Many of the arias, recitatives, and choruses in Bach’s Christmas Oratorio are reworkings of movements from two earlier cantatas which Bach composed for civic commemorations. The conventional term for such re-purposing is “parody,” although the word doesn’t suggest sarcasm or lampooning, simply imitation, and often for the best of intentions.
The opening chorus of Part 3 of the Christmas Oratorio, written for performance on December 27th, the third Day of Christmas, is one of the most dramatic instances of such parody. The music is lifted from Cantata #214, which Bach composed to celebrate the birthday of Maria Josepha, Queen of Poland and Electress of Saxony. The text for the opening chorus of that “secular” cantata is as follows:
Sound, you drums! Ring out, you trumpets!
Resonant strings, fill the air!
Sing your songs now, you lively poets,
Long live the queen! this is our joyful shout.
Long live the queen! This is the wish of Saxony,
Long live the queen and may she flourish and prosper!
And here are the words sung to the same music (including the same prominent drums and trumpets) in the opening of Part 3 of the Christmas Oratorio:
Ruler of heaven, hear our inarticulate speech,
let our faint songs please you,
when your Zion exalts you with psalms!
Hear the exultant praise of our hearts,
as we show our reverence for you
since our welfare is made sure!
Here is what that opening chorus to Part 3 — Herrscher des Himmels, erhöre das Lallen — sounds like:
Gaechinger Cantorey, conducted by Hans-Christoph Rademann, from a concert at St. John’s Church, Stuttgart, on December 2, 2016
Some people are made uncomfortable with Bach’s recycling music from this “secular” cantata for use in a sacred context. But we need to remember that our modern idea of the “secular” was not entrenched in the mind or Bach or his contemporaries. A secular event was a civic event, but not a God-free event, understandable in purely naturalistic terms.
Conductor and musicologist John Butt offers this comment on Bach’s recycling tactic:
Lest it may be thought that Bach was lazy or even sacrilegious in converting music originally conceived for earthly royalty to sacred purposes, it should be remembered that royalty was still often accorded a God-given authority in Bach’s age: it was seen as being a major part of the hierarchical system of authority in which God functioned as the apex. In other words, Bach’s belief in the divine right of monarchs was probably of a piece with his belief and trust in God. Indeed, when many sought to challenge the absolute authority of the monarch in Bach’s environment, Bach very clearly sided with the royalist party, his faithfulness to the royal office even overriding the fact that the electors of Saxony in his time were Catholic and not Lutheran. The three surviving secular models for the Christmas Oratorio celebrate royal birthdays or newly acquired royal authority, so Bach doubtless saw a direct analogy with the celebration of the birth of Jesus.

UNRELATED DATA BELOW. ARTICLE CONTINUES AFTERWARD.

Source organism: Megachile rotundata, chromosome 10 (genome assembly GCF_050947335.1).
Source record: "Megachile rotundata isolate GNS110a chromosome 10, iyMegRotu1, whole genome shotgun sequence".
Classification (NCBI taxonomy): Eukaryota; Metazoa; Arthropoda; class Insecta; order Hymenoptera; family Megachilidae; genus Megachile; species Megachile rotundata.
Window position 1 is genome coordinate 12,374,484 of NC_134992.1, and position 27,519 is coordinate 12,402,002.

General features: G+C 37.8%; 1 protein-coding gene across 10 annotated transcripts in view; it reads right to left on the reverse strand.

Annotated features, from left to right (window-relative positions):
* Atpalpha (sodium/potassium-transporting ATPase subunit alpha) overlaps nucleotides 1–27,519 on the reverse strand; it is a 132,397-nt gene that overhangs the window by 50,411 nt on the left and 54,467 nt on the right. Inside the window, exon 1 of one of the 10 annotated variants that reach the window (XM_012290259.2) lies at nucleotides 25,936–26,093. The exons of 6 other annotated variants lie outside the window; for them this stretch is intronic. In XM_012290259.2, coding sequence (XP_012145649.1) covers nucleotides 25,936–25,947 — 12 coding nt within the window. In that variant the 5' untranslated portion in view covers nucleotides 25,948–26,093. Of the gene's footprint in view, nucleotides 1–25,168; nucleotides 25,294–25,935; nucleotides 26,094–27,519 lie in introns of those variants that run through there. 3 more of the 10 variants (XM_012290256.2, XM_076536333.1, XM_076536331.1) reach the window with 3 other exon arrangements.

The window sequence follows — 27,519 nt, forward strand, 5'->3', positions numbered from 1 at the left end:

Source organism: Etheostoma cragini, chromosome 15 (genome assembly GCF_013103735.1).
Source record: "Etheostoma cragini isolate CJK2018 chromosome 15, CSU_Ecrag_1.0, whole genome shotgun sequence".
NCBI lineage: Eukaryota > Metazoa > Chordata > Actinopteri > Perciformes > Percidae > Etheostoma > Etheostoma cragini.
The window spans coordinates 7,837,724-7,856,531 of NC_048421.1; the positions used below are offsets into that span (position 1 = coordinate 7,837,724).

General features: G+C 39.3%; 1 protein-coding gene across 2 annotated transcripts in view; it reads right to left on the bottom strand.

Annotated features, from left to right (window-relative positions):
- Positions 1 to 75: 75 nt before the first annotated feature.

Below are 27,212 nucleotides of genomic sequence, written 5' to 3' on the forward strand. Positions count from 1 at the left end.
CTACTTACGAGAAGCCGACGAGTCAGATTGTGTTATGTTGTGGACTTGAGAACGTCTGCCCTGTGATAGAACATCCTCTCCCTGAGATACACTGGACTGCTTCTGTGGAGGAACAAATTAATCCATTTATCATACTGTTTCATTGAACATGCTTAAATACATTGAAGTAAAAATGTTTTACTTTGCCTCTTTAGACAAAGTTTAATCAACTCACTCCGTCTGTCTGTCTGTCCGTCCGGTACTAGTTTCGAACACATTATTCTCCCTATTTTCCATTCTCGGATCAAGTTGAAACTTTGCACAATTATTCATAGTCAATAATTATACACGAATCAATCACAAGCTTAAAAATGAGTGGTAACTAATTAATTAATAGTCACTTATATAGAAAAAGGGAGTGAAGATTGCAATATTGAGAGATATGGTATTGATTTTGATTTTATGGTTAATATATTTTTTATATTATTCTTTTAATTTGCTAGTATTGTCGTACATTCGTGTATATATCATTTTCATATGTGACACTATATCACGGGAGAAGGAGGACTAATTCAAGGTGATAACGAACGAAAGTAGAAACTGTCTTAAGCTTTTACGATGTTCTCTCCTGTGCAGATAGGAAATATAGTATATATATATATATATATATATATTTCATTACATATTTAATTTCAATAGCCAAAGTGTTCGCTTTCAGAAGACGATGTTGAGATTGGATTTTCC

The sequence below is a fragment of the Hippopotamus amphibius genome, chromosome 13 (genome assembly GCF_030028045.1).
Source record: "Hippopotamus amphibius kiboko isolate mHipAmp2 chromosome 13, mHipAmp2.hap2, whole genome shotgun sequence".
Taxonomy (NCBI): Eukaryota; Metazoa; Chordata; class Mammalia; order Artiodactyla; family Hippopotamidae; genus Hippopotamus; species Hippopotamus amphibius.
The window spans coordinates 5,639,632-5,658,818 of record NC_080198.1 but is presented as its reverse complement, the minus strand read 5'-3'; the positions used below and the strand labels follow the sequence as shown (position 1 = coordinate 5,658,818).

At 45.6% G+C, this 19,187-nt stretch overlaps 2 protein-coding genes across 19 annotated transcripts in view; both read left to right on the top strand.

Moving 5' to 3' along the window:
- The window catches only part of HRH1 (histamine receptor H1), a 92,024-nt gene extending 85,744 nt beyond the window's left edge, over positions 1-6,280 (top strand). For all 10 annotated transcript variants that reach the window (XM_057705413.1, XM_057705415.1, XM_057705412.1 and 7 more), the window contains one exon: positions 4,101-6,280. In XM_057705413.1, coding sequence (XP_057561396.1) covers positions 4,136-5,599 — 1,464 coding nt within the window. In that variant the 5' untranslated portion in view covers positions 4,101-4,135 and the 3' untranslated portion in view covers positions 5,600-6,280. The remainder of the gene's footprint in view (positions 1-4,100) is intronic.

One of the highlights of Part 3 is a soprano/bass duet, Herr, dein Mitleid, dein Erbarmen. This duet is also a parody, this time taken from Cantata #213, originally written to celebrate the 11th birthday of Crown Prince Friedrich Christian of Saxony. In that birthday cantata, there is a love duet between Hercules (superheroes are always popular with 11-year-olds) and Virtue (not always popular). The text is relatively uninspired, and may have embarrassed the boy: “I am yours. You are mine. Kiss me. I kiss you. As those betrothed are united, as the delight that they feel, faithful and tender and enthusiastic, so am I.”
The revised text is about God’s love and mercy, and the music is also considerably revised. While in the birthday cantata this was a duet for alto and tenor, in the Christmas Oratorio, the music is sung by soprano and bass, which (along with some other modifications made in the instrumental parts) changes the texture of the piece very pleasantly. Here it is sung by soprano Barbara Schlick and bass Peter Kooy, with Philippe Herreweghe conducting the Orchestra of Collegium Vocale, Ghent. The text is below the video.
Lord, your compassion, your mercy
console us and make us free.
Your gracious favour and love,
your wondrous desires
make the love you have for us as a father
The other longer movement in Part 3 is an alto aria, Schliesse, mein Herze, dies selige Wunder, “Enclose, my heart, this blessed wonder.” This is one of the few movements that composed just for the occasion of the Christmas Oratorio, and it has an evocative devotional tenderness reminiscent of some of the arias in Bach’s Passions. It is sung following a recitative that narrates the account of the shepherds coming to find Mary, Joseph, and Jesus.
Enclose, my heart, this blessed wonder
firmly in your faith!
Let this wonder, this work of God,
always serve to strengthen
your weak faith!
Catherine Wyn-Rogers, alto, with the Orchestra of The Sixteen, conducted by Harry Christophers
Here is a complete performance of Part 3 of the Christmas Oratorio, performed by the choir of St. Thomas Church in Leipzig (where Bach served as choirmaster) and the Leipzig Gewandhaus Orchestra, conducted by Georg Christoph Biller. The soloists are: Johannette Zomer, soprano; Bogna Bartosz, alto; Werner Güra, tenor (Evangelist); Martin Petzold, tenor; and Klaus Häger, bass. The text can be found here.